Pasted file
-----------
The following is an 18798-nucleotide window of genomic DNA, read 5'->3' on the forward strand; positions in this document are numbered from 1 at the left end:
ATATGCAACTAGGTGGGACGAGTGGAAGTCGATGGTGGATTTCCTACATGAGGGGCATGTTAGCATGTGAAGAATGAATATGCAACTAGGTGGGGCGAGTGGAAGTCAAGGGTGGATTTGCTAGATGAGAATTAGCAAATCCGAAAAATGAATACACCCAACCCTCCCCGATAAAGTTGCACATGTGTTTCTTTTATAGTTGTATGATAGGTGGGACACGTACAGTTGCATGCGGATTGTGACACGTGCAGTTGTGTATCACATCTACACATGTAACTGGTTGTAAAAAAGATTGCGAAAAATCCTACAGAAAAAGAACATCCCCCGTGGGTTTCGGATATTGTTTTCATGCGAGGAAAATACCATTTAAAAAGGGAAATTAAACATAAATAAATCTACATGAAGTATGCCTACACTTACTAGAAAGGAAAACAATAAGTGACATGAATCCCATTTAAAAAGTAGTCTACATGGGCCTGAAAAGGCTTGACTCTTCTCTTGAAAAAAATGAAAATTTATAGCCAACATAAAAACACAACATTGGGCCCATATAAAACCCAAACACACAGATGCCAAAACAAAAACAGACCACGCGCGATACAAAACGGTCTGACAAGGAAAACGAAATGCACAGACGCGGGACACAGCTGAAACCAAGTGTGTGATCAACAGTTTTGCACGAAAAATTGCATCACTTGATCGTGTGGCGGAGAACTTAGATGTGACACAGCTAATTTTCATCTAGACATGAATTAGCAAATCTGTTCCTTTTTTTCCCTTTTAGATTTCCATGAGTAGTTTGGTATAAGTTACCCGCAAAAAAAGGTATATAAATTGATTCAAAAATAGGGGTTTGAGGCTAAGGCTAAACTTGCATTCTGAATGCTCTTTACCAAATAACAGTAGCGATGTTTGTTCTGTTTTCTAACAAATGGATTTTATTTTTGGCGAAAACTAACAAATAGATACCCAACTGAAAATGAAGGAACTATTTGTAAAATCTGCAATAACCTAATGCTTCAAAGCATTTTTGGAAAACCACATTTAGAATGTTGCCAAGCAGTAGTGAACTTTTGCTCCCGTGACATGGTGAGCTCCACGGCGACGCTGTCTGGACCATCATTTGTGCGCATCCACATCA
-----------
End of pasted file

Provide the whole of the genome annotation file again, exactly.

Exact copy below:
The following is an 18798-nucleotide window of genomic DNA, read 5'->3' on the forward strand; positions in this document are numbered from 1 at the left end:
ATATGCAACTAGGTGGGACGAGTGGAAGTCGATGGTGGATTTCCTACATGAGGGGCATGTTAGCATGTGAAGAATGAATATGCAACTAGGTGGGGCGAGTGGAAGTCAAGGGTGGATTTGCTAGATGAGAATTAGCAAATCCGAAAAATGAATACACCCAACCCTCCCCGATAAAGTTGCACATGTGTTTCTTTTATAGTTGTATGATAGGTGGGACACGTACAGTTGCATGCGGATTGTGACACGTGCAGTTGTGTATCACATCTACACATGTAACTGGTTGTAAAAAAGATTGCGAAAAATCCTACAGAAAAAGAACATCCCCCGTGGGTTTCGGATATTGTTTTCATGCGAGGAAAATACCATTTAAAAAGGGAAATTAAACATAAATAAATCTACATGAAGTATGCCTACACTTACTAGAAAGGAAAACAATAAGTGACATGAATCCCATTTAAAAAGTAGTCTACATGGGCCTGAAAAGGCTTGACTCTTCTCTTGAAAAAAATGAAAATTTATAGCCAACATAAAAACACAACATTGGGCCCATATAAAACCCAAACACACAGATGCCAAAACAAAAACAGACCACGCGCGATACAAAACGGTCTGACAAGGAAAACGAAATGCACAGACGCGGGACACAGCTGAAACCAAGTGTGTGATCAACAGTTTTGCACGAAAAATTGCATCACTTGATCGTGTGGCGGAGAACTTAGATGTGACACAGCTAATTTTCATCTAGACATGAATTAGCAAATCTGTTCCTTTTTTTCCCTTTTAGATTTCCATGAGTAGTTTGGTATAAGTTACCCGCAAAAAAAGGTATATAAATTGATTCAAAAATAGGGGTTTGAGGCTAAGGCTAAACTTGCATTCTGAATGCTCTTTACCAAATAACAGTAGCGATGTTTGTTCTGTTTTCTAACAAATGGATTTTATTTTTGGCGAAAACTAACAAATAGATACCCAACTGAAAATGAAGGAACTATTTGTAAAATCTGCAATAACCTAATGCTTCAAAGCATTTTTGGAAAACCACATTTAGAATGTTGCCAAGCAGTAGTGAACTTTTGCTCCCGTGACATGGTGAGCTCCACGGCGACGCTGTCTGGACCATCATTTGTGCGCATCCACATCA